• picture
  • picture
  • picture
  • picture
Public Radio's Environmental News Magazine (follow us on Google News)

Note On Emerging Science: A Fix For Hiccups

Air Date: Week of

stream/download this segment as an MP3 file

There are many home remedies for “curing” hiccups, though they are rarely backed by science. Pictured is a hiccuper drinking water while others cover his ears. (Photo: Radrice, Flickr, CC BY 2.0)

For most of us hiccups may be just an occasional annoyance, but they can greatly reduce quality of life for people suffering stroke and brain injury, and some chemotherapies can cause frequent hiccups. Now at last there may be a solid treatment. Living on Earth’s Tivara Tanudjaja reports on how researchers have developed a tool to help halt hiccup spasms.

Transcript

CURWOOD: Just ahead we’ll have our weekly trip beyond the headlines but first this note on emerging science from Tivara Tanudjaja.

[SCIENCE NOTE THEME]

We all have our own theories on how to cure hiccups, like breathing into a bag, getting surprised or holding your breath for a time…

They don’t always work for everyone, but researchers from The University of Texas Health Science Center at San Antonio have found something that might just do the job.

They have created a science-based intervention for hiccups called the Forced Inspiratory Suction and Swallow Tool.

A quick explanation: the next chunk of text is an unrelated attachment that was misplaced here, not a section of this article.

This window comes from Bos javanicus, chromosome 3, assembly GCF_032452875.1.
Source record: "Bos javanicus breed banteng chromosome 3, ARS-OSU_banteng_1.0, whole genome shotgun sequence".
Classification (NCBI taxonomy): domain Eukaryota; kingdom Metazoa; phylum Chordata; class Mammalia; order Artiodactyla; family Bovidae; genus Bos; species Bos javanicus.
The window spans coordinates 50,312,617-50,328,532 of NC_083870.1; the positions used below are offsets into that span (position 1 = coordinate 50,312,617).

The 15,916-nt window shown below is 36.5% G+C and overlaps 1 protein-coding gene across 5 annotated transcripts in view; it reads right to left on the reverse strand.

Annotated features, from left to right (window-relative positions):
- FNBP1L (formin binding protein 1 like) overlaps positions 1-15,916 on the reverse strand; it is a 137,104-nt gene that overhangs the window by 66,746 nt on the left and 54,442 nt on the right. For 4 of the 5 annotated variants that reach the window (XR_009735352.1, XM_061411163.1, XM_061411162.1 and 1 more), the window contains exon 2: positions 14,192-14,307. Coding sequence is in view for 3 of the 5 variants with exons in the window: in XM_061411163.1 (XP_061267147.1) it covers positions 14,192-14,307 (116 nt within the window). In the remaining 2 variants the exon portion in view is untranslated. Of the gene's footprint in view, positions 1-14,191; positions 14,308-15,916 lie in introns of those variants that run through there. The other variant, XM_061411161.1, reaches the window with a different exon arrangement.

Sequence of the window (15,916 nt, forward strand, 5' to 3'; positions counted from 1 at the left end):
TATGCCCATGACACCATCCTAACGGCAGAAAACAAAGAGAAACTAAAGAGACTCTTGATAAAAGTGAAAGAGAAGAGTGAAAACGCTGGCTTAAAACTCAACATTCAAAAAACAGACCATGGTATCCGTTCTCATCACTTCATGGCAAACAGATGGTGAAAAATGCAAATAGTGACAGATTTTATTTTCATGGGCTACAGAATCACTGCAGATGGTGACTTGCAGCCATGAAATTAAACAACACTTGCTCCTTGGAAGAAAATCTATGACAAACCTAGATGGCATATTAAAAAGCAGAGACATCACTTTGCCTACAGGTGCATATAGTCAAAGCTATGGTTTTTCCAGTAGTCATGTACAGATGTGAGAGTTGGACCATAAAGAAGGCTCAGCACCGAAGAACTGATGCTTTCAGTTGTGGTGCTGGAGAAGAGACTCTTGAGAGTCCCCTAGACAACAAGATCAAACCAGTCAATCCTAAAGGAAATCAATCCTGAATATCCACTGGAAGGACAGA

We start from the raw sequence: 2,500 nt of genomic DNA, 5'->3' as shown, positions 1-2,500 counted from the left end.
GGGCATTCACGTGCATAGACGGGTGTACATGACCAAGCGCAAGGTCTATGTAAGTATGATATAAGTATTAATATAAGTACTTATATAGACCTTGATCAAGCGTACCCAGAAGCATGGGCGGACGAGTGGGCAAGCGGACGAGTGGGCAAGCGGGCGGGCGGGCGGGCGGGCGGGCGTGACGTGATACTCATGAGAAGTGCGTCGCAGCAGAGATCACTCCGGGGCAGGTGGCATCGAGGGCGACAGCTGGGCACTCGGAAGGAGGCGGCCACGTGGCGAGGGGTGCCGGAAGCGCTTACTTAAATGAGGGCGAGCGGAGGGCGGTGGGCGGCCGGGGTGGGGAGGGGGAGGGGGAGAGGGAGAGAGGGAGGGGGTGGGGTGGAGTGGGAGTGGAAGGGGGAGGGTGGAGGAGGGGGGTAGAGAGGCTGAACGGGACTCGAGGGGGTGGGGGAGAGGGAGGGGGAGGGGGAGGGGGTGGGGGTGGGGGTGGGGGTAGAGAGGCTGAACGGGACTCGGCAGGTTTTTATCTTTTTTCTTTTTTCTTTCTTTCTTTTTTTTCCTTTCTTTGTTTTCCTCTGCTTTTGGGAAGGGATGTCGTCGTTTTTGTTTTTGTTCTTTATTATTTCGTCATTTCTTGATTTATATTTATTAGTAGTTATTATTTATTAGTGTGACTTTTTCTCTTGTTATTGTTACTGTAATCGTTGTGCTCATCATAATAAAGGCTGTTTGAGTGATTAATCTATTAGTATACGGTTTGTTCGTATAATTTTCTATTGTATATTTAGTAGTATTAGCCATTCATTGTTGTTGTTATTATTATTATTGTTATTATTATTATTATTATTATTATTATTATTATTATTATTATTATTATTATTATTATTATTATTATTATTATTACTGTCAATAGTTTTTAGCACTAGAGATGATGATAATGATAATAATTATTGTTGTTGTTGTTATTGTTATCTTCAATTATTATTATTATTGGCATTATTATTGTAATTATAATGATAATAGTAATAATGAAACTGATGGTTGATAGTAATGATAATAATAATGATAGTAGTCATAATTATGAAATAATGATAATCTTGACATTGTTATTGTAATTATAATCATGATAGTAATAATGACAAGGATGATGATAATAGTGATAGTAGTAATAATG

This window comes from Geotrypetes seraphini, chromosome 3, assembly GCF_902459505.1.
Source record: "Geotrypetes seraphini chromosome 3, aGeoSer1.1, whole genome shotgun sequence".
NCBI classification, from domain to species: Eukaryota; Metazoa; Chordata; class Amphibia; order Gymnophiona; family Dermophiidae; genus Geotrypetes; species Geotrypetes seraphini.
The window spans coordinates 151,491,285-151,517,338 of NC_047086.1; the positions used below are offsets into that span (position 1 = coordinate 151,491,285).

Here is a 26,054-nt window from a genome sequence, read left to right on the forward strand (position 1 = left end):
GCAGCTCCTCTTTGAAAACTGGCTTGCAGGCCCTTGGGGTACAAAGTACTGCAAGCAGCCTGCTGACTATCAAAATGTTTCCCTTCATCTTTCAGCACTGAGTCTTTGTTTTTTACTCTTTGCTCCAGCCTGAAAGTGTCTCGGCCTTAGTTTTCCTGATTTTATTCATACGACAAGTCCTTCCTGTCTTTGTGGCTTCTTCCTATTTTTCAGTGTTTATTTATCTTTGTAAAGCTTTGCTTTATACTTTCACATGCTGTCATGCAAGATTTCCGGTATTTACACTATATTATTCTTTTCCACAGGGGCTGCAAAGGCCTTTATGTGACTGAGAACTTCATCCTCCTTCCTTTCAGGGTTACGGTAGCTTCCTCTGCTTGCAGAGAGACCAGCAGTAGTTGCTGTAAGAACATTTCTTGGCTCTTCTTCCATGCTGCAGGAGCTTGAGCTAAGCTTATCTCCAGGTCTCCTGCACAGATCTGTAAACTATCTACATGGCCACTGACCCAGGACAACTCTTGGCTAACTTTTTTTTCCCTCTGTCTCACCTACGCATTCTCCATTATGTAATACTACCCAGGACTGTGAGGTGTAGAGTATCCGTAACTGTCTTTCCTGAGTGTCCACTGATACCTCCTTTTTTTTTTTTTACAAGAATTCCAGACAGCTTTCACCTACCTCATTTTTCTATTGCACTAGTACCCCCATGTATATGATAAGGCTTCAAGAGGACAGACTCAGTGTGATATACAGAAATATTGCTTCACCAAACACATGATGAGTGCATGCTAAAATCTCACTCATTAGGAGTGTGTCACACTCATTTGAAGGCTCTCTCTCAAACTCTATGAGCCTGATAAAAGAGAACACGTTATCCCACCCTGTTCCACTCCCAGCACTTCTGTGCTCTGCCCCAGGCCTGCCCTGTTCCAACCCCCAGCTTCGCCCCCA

It’s a drinking tube with a valve that requires forceful suction to draw water from the cup and into the mouth. It’s much like trying to drink through a blocked straw. And by stimulating the phrenic and vagus nerves, the suction and swallow action ends the “hiccup spasms.”

According to their survey, the drinking tube helped stop hiccups in nearly 92% of cases.

For most of us, hiccups are an occasional annoyance, but for others, hiccups can greatly reduce quality of life. For example, some chemotherapies can cause frequent hiccups. Researchers hope the tool will help cancer patients as well as those suffering stroke and brain injury.

Although the drinking tube must still undergo clinical trials, researchers are hopeful the tool would help with both the occasional and frequent hiccups. They hope to scale up and make it available to the public in the near future.

That’s this week’s note on emerging science, I’m Tivara Tanudjaja.

 

Links

EurekaAlert! | “Team Describes Science-Based Hiccups Intervention”

 

Living on Earth wants to hear from you!

P.O. Box 990007
Prudential Station
Boston, MA, USA 02199
Telephone: 1-617-287-4121
E-mail: comments@loe.org

Newsletter [Click here]

Donate to Living on Earth!
Living on Earth is an independent media program and relies entirely on contributions from listeners and institutions supporting public service. Please donate now to preserve an independent environmental voice.

Newsletter
Living on Earth offers a weekly delivery of the show's rundown to your mailbox. Sign up for our newsletter today!

Sailors For The Sea: Be the change you want to sea.

Creating positive outcomes for future generations.

Innovating to make the world a better, more sustainable place to live. Listen to the race to 9 billion

The Grantham Foundation for the Protection of the Environment: Committed to protecting and improving the health of the global environment.

Energy Foundation: Serving the public interest by helping to build a strong, clean energy economy.

Contribute to Living on Earth and receive, as our gift to you, an archival print of one of Mark Seth Lender's extraordinary wildlife photographs. Follow the link to see Mark's current collection of photographs.

Buy a signed copy of Mark Seth Lender's book Smeagull the Seagull & support Living on Earth